this document or the extent to which any license under such rights
   might or might not be available; nor does it represent that it has
   made any independent effort to identify any such rights.  Information
   on the procedures with respect to rights in RFC documents can be

Imajuku, Nishioka, Seno        Expires January 2008                  [Page 7]


draft-imajuku-ccamp-rtg-switching-constraint-02.txt          July    2007


   found in BCP 78 and BCP 79.

   Copies of IPR disclosures made to the IETF Secretariat and any
   assurances of licenses to be made available, or the result of an
   attempt made to obtain a general license or permission for the use of
   such proprietary rights by implementers or users of this
   specification can be obtained from the IETF on-line IPR repository at
   http://www.ietf.org/ipr.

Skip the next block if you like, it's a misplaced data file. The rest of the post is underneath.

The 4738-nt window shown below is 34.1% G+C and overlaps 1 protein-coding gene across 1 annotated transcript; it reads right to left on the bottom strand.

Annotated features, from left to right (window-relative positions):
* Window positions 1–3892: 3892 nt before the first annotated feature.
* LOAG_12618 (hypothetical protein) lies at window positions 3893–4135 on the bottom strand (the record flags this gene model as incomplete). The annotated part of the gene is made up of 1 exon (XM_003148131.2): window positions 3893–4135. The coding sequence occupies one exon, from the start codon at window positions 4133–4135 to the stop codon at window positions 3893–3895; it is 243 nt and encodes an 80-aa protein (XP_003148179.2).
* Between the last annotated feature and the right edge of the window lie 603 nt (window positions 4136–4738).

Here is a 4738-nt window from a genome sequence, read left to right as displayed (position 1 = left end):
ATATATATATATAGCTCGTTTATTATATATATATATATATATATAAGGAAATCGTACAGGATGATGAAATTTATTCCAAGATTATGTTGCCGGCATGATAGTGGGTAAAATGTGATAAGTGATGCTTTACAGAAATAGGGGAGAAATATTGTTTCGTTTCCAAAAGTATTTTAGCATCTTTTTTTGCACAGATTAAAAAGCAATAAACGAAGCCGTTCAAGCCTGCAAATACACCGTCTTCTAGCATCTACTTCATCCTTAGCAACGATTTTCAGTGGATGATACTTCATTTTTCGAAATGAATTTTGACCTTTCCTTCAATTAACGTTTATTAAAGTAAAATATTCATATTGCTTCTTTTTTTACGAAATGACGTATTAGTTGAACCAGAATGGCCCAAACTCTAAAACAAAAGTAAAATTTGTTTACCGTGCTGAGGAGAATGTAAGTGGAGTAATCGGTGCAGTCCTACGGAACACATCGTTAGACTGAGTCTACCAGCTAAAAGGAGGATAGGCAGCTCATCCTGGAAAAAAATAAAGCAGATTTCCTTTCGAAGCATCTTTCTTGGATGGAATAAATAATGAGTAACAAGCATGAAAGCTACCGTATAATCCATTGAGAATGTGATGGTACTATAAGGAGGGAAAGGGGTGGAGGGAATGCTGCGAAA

The IETF invites any interested party to bring to its attention any
   copyrights, patents or patent applications, or other proprietary
   rights that may cover technology that may be required to implement
   this standard.  Please address the information to the IETF at
   ietf-ipr@ietf.org.


Copyright Statement

   Copyright (C) The IETF Trust (2007).

   This document is subject to the rights, licenses and restrictions
   contained in BCP 78, and except as set forth therein, the authors
   retain all their rights.

   This document and the information contained herein are provided on an
   "AS IS" basis and THE CONTRIBUTOR, THE ORGANIZATION HE/SHE REPRESENTS
   OR IS SPONSORED BY (IF ANY), THE INTERNET SOCIETY, THE IETF TRUST AND
   THE INTERNET ENGINEERING TASK FORCE DISCLAIM ALL WARRANTIES, EXPRESS
   OR IMPLIED, INCLUDING BUT NOT LIMITED TO ANY WARRANTY THAT THE USE OF
   THE INFORMATION HEREIN WILL NOT INFRINGE ANY RIGHTS OR ANY IMPLIED
   WARRANTIES OF MERCHANTABILITY OR FITNESS FOR A PARTICULAR PURPOSE.




















Imajuku, Nishioka, Seno        Expires January 2008                  [Page 8]


Html markup produced by rfcmarkup 1.129d, available from https://tools.ietf.org/tools/rfcmarkup/